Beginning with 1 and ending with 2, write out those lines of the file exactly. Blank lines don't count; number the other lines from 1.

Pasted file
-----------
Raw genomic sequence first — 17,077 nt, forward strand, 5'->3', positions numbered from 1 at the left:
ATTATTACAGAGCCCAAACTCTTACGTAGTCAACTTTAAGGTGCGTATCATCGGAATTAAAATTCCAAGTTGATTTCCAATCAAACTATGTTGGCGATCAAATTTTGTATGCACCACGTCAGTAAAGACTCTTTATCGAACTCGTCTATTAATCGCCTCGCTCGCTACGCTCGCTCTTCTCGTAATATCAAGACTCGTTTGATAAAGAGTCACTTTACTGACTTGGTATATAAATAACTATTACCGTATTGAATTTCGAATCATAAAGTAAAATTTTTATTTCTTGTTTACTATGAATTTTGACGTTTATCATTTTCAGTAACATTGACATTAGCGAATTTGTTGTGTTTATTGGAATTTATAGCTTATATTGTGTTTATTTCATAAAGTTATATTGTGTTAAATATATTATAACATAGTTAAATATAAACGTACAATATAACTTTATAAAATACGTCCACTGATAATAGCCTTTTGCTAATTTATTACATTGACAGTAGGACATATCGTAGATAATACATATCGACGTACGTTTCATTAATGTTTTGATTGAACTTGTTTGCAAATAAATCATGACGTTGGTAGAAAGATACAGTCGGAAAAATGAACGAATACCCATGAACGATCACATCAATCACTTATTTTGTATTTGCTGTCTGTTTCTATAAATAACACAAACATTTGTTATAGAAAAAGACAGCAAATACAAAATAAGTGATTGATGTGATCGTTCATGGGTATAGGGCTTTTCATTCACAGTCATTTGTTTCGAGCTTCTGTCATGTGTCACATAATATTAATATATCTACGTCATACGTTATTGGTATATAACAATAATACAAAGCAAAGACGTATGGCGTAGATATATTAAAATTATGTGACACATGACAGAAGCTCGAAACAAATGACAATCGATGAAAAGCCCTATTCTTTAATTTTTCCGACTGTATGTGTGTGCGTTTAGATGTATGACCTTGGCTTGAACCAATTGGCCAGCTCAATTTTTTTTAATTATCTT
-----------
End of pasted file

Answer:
Raw genomic sequence first — 17,077 nt, forward strand, 5'->3', positions numbered from 1 at the left:
ATTATTACAGAGCCCAAACTCTTACGTAGTCAACTTTAAGGTGCGTATCATCGGAATTAAAATTCCAAGTTGATTTCCAATCAAACTATGTTGGCGATCAAATTTTGTATGCACCACGTCAGTAAAGACTCTTTATCGAACTCGTCTATTAATCGCCTCGCTCGCTACGCTCGCTCTTCTCGTAATATCAAGACTCGTTTGATAAAGAGTCACTTTACTGACTTGGTATATAAATAACTATTACCGTATTGAATTTCGAATCATAAAGTAAAATTTTTATTTCTTGTTTACTATGAATTTTGACGTTTATCATTTTCAGTAACATTGACATTAGCGAATTTGTTGTGTTTATTGGAATTTATAGCTTATATTGTGTTTATTTCATAAAGTTATATTGTGTTAAATATATTATAACATAGTTAAATATAAACGTACAATATAACTTTATAAAATACGTCCACTGATAATAGCCTTTTGCTAATTTATTACATTGACAGTAGGACATATCGTAGATAATACATATCGACGTACGTTTCATTAATGTTTTGATTGAACTTGTTTGCAAATAAATCATGACGTTGGTAGAAAGATACAGTCGGAAAAATGAACGAATACCCATGAACGATCACATCAATCACTTATTTTGTATTTGCTGTCTGTTTCTATAAATAACACAAACATTTGTTATAGAAAAAGACAGCAAATACAAAATAAGTGATTGATGTGATCGTTCATGGGTATAGGGCTTTTCATTCACAGTCATTTGTTTCGAGCTTCTGTCATGTGTCACATAATATTAATATATCTACGTCATACGTTATTGGTATATAACAATAATACAAAGCAAAGACGTATGGCGTAGATATATTAAAATTATGTGACACATGACAGAAGCTCGAAACAAATGACAATCGATGAAAAGCCCTATTCTTTAATTTTTCCGACTGTATGTGTGTGCGTTTAGATGTATGACCTTGGCTTGAACCAATTGGCCAGCTCAATTTTTTTTAATTATCTT